Weidemann, Erika Lee (2016-05). Ethnic Germans in the Soviet Union: The People of Chortitza, 1939-1949. Master's Thesis. Thesis uri icon

abstract

  • During the Second World War, Nazi and Soviet governments had distinctly different ideologies as well as different reasons for targeting the Soviet Union's German population for relocation. While the Soviets saw ethnic Germans as a national security threat, the Nazis desired to use them to pursue plans for racial social engineering. Using Einwandererzentralstelle and International Red Cross Tracing Service records, the case study of the inhabitants of the ethnic German settlement of Chortitza explore key moments in the population's navigation of the Second World War from Soviet deportation to German occupation to resettlement and life in post-war Germany. These moments reveal that ethnic Germans had continuously shaped their ethnic identity during their time in Russia and the Soviet Union. In the 1920s and 1930s, ethnic Germans began to adapt their German culture to the surrounding Ukrainian and Russian ways of life in an effort to lessen chances of deportation by the NKVD. This malleable ethnic identity became especially fluid during World War II as ethnic Germans struggled to survive the war. Evidence of changes in their ethnic identity include being noticeably different from Germans living in the Reich. Therefore, to an extent, their ethnicity was invented and dependent upon circumstances (varying borders, loyalties, and survival). Their collective identity became instrumental in successfully navigating war as a village unit. As their identity became manipulative, ethnic Germans used their German ethnicity as well as their Soviet roots to survive the war. Therefore, this master's thesis argues that the Chortitza Germans had agency to highlight their ethnicity as Germans or to emphasize their citizenship as Soviet-Germans depending upon whose control (Nazi or Soviet) they fell under. Using the Chortitza Germans as a case study enables us to look beyond Soviet and Nazi ideology to show how ethnic Germans struggled to fulfill Nazi or Soviet expectations in order to escape dire consequences.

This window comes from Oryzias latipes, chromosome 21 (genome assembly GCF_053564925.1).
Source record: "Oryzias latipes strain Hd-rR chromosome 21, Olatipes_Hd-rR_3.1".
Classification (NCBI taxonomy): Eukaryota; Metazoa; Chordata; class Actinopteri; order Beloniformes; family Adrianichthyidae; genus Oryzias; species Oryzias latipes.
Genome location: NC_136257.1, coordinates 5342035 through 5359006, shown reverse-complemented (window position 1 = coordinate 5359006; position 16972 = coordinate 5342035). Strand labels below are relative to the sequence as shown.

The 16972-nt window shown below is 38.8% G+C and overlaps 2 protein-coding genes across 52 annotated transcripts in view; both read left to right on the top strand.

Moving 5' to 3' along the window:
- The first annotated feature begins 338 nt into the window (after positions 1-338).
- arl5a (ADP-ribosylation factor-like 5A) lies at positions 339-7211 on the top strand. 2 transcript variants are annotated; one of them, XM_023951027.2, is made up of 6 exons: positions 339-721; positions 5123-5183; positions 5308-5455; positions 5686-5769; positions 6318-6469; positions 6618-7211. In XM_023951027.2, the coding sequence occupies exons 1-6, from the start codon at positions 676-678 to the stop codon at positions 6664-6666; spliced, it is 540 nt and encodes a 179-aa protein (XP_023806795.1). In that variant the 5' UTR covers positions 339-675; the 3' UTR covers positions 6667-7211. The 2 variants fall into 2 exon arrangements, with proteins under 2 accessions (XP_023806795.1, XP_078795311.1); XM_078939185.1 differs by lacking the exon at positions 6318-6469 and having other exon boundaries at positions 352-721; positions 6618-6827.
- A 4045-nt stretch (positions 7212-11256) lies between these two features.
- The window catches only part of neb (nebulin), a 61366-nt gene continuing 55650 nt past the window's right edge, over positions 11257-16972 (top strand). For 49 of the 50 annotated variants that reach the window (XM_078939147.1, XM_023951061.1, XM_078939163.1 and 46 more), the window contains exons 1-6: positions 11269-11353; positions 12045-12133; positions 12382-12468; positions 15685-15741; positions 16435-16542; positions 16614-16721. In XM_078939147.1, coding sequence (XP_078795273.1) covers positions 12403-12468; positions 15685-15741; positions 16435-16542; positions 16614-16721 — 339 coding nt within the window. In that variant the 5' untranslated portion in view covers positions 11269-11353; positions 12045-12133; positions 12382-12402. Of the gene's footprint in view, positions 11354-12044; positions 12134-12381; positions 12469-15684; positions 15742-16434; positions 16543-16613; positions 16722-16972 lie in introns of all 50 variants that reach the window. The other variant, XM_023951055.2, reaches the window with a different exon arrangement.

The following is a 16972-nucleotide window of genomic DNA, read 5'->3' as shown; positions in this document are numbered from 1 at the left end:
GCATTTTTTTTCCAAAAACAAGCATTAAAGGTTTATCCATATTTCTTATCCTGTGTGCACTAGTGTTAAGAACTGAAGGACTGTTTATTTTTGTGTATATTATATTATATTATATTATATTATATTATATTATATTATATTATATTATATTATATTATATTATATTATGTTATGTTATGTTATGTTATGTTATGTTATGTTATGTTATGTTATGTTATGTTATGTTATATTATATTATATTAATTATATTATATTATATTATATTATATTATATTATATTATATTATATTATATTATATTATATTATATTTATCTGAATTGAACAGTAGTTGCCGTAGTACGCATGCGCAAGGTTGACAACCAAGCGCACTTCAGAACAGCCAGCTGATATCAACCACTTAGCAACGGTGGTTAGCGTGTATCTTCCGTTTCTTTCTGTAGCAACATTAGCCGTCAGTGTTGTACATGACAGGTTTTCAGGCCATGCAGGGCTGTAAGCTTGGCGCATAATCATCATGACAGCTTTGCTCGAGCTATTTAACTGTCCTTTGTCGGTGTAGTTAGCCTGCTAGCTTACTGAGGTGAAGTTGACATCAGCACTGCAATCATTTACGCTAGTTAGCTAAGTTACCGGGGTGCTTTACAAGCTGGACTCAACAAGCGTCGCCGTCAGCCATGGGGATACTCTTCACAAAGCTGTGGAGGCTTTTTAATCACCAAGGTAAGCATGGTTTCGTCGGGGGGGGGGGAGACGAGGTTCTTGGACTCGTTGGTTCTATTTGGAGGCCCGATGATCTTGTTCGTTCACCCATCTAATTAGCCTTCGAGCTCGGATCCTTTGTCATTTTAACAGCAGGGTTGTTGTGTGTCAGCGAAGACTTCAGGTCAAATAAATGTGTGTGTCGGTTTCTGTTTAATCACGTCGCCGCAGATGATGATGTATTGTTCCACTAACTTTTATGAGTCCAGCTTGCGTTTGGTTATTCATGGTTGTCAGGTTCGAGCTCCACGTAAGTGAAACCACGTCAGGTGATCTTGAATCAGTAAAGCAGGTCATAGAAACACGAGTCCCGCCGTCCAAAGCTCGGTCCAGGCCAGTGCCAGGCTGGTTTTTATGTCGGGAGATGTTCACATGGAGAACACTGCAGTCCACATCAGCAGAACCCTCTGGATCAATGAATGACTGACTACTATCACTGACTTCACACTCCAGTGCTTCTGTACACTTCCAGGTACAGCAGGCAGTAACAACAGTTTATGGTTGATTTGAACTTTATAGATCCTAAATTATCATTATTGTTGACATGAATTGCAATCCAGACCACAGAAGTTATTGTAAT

• During the Second World War, Nazi and Soviet governments had distinctly different ideologies as well as different reasons for targeting the Soviet Union's German population for relocation. While the Soviets saw ethnic Germans as a national security threat, the Nazis desired to use them to pursue plans for racial social engineering. Using Einwandererzentralstelle and International Red Cross Tracing Service records, the case study of the inhabitants of the ethnic German settlement of Chortitza explore key moments in the population's navigation of the Second World War from Soviet deportation to German occupation to resettlement and life in post-war Germany.

    These moments reveal that ethnic Germans had continuously shaped their ethnic identity during their time in Russia and the Soviet Union. In the 1920s and 1930s, ethnic Germans began to adapt their German culture to the surrounding Ukrainian and Russian ways of life in an effort to lessen chances of deportation by the NKVD. This malleable ethnic identity became especially fluid during World War II as ethnic Germans struggled to survive the war. Evidence of changes in their ethnic identity include being noticeably different from Germans living in the Reich. Therefore, to an extent, their ethnicity was invented and dependent upon circumstances (varying borders, loyalties, and survival). Their collective identity became instrumental in successfully navigating war as a village unit. As their identity became manipulative, ethnic Germans used their German ethnicity as well as their Soviet roots to survive the war. Therefore, this master's thesis argues that the Chortitza Germans had agency to highlight their ethnicity as Germans or to emphasize their citizenship as Soviet-Germans depending upon whose control (Nazi or Soviet) they fell under. Using the Chortitza Germans as a case study enables us to look beyond Soviet and Nazi ideology to show how ethnic Germans struggled to fulfill Nazi or Soviet expectations in order to escape dire consequences.

publication date

  • May 2016